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bob newton
03-11-2005, 11:11 AM
I been reading a lot on the forum about polarity and phasing. Just one question that I can not find answers to.

If you take 2 speakers and reverse the polarity at the drivers, does it change how the speakers sound? Or does this all have to do with keeping speakers in phase

IE, If everything is connected correctly, will posative inward sound any different than posative outward? As long as all the speakers are in the same phase? :banghead: This polarity stuff is important but its enough to drive ya :screwy: :nutz:

Zilch
03-11-2005, 11:28 AM
"It doesn't MATTER"

Audio is AC. As long as the phase relationships BETWEEN drivers and systems are correct, they'll sound the same....

bob newton
03-11-2005, 11:37 AM
Thats what I thought! I just wasn't sure. I was wondering in my limited mind if maybe JBL had reasons for the posative producing inward motion on driver. Like maybe better sound or something. As I take it , there is no real sound difference, inward- outward, + or - as long as everything is in phase.

Thanks Zilch

DavidF
03-11-2005, 12:38 PM
There is a suggestion "out there" that absolute polarity- simply defined as what you hear out of your speaker system is in exact phase with the original musical event- is worth striving for. The reality tends to be that recording process and the reproduction chain (not to exclude your local power company in this scenario) are all sources of phasing deviance so it becomes practically impossible to maintain absolute polarity. Also, in the design of the speaker system, one or more of the drivers may be in opposite phase to one another (there is plenty of fun reading on this subject in the archives) to preserve some phase coherence around the crossover response overlaps. So if your electronic system, your speaker system, and the source of the music, are all marching together in phase, and suddenly you switch polarity on the speakers, there may a good chance you can hear a difference. Personally, I came to the conclusion not worry about it since there are too many imponderables involved.


David F

Mr. Widget
03-11-2005, 01:24 PM
Personally, I came to the conclusion not worry about it since there are too many imponderables involved.

Agreed!

However there are those that claim to be able to hear "absolute phase". Which is the term for this subject. The idea being that a struck drum skin causes a pressure wave that starts out in a positive direction and so it should be recreated that way. In reality in a multi mic'd studio there will be out of phase information caught on tape and reproduced as well.

One of my CD players has a polarity switch so it is convenient to flip the phase 180° on the fly with my remote... yes it does change the sound... is one inherently right? I couldn't tell.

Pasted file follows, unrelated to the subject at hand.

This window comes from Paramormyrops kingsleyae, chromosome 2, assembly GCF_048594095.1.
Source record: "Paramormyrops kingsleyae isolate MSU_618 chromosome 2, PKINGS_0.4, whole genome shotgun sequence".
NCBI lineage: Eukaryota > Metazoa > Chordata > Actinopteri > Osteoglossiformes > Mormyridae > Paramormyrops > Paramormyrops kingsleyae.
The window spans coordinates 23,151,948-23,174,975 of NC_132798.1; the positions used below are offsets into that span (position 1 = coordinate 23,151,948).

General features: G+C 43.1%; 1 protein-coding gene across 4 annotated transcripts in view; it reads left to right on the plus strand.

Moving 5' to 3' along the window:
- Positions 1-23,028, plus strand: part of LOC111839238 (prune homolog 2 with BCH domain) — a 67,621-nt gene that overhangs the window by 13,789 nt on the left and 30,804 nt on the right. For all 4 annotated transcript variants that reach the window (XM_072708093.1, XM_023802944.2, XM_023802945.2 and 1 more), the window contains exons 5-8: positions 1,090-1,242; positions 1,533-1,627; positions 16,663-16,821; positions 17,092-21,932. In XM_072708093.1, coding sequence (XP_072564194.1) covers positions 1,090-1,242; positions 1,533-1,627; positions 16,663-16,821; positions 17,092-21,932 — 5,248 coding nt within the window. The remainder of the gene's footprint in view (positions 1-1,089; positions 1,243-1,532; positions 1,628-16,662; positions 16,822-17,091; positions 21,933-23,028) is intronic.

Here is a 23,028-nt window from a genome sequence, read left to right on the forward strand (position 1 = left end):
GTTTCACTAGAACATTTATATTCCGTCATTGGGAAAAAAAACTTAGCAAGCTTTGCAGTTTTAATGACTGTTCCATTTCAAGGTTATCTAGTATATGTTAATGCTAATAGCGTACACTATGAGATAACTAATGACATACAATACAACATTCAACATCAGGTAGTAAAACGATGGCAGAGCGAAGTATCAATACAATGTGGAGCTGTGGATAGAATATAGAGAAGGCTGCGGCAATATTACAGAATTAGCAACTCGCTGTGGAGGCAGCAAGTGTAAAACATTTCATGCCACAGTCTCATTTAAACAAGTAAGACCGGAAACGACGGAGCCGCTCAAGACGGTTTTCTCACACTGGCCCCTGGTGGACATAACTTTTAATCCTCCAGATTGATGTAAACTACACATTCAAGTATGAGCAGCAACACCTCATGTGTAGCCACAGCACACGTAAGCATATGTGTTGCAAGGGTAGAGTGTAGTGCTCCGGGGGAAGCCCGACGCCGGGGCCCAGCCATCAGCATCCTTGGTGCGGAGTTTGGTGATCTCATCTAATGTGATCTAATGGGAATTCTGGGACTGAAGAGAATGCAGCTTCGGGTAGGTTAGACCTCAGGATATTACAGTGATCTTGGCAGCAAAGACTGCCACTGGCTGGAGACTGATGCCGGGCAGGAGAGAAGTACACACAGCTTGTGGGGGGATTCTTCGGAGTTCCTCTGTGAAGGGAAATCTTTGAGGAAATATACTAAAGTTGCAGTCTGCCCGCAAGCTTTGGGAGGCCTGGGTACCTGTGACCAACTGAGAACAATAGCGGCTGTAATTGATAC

Widget

bob newton
03-11-2005, 01:50 PM
One of my CD players has a polarity switch so it is convenient to flip the phase 180° on the fly with my remote... yes it does change the sound... is one inherently right? I couldn't tell.

Widget


WOW! Then it matters. It changes the sound? And I take it that you couldn't distinguish which was better? :spchless: Maybe you are hearing the stereo change. Did you try the 180 on Mono? So that just the phase is changed and not the channels? Maybe your remote is just reversing the channels.

Mr. Widget
03-11-2005, 01:56 PM
No it certainly isn't reversing the channels... that is a very obvious change. This is a subtle change that after a millisecond I could never pick. I tried many times by switching back and forth many times to loose count and keeping my eyes closed so that I couldn't see the indicator... I picked correctly about 50% of the time... I couldn't tell.

Widget

Zilch
03-11-2005, 02:00 PM
Next time I'm over there, I will remove the phase switch from Widget's CD player, thus resolving this issue once and for all.... :p

Alledgedly, it matters in recording and sound reinforcement, where the live source is producing sound as well. Even this makes little sense unless the speakers and the source are time aligned, and there's zero delay in the reproduction.

I have some information on this here. It's filed under "too esoteric."

I only pay attention if there's some reversal in the chain, like amps using pin 3 as positive, to make sure everthing gets it right in the end.

bob newton
03-11-2005, 02:06 PM
Next time I'm over there, I will remove the phase switch from Widget's CD player, thus resolving this issue once and for all.... :p

Maybe a good idea! Could my ears be out of phase too? :blink:

bob newton
03-11-2005, 02:09 PM
Well, from what I am gathering, phasing is important but + or - doesn't have a profound effect. Do we all agree on this??

Mr. Widget
03-11-2005, 02:09 PM
Could my ears be out of phase too? :blink:

Do you listen to JBLs? If so you probably are out of phase. Just ask any audiophile. :applaud:

Widget

bob newton
03-11-2005, 02:15 PM
"you probably are out of phase"

Awwwww, well maybe. Everybody gets old and out of phase! lol

:cheers:

bob newton
03-11-2005, 02:20 PM
esoteric." ??

YIKES Zilch,:wtf: is esoteric?:offtopic: lol

DavidF
03-11-2005, 02:35 PM
..."absolute phase". Which is the term for this subject.

Widget

Yes, thanks Widget, absolute PHASE. Absolute polarity is a bit redundant, no?


Next time I'm over there, I will remove the phase switch from Widget's CD player, thus resolving this issue once and for all....

We have only Widget’s word that the switch is even working.


DavidF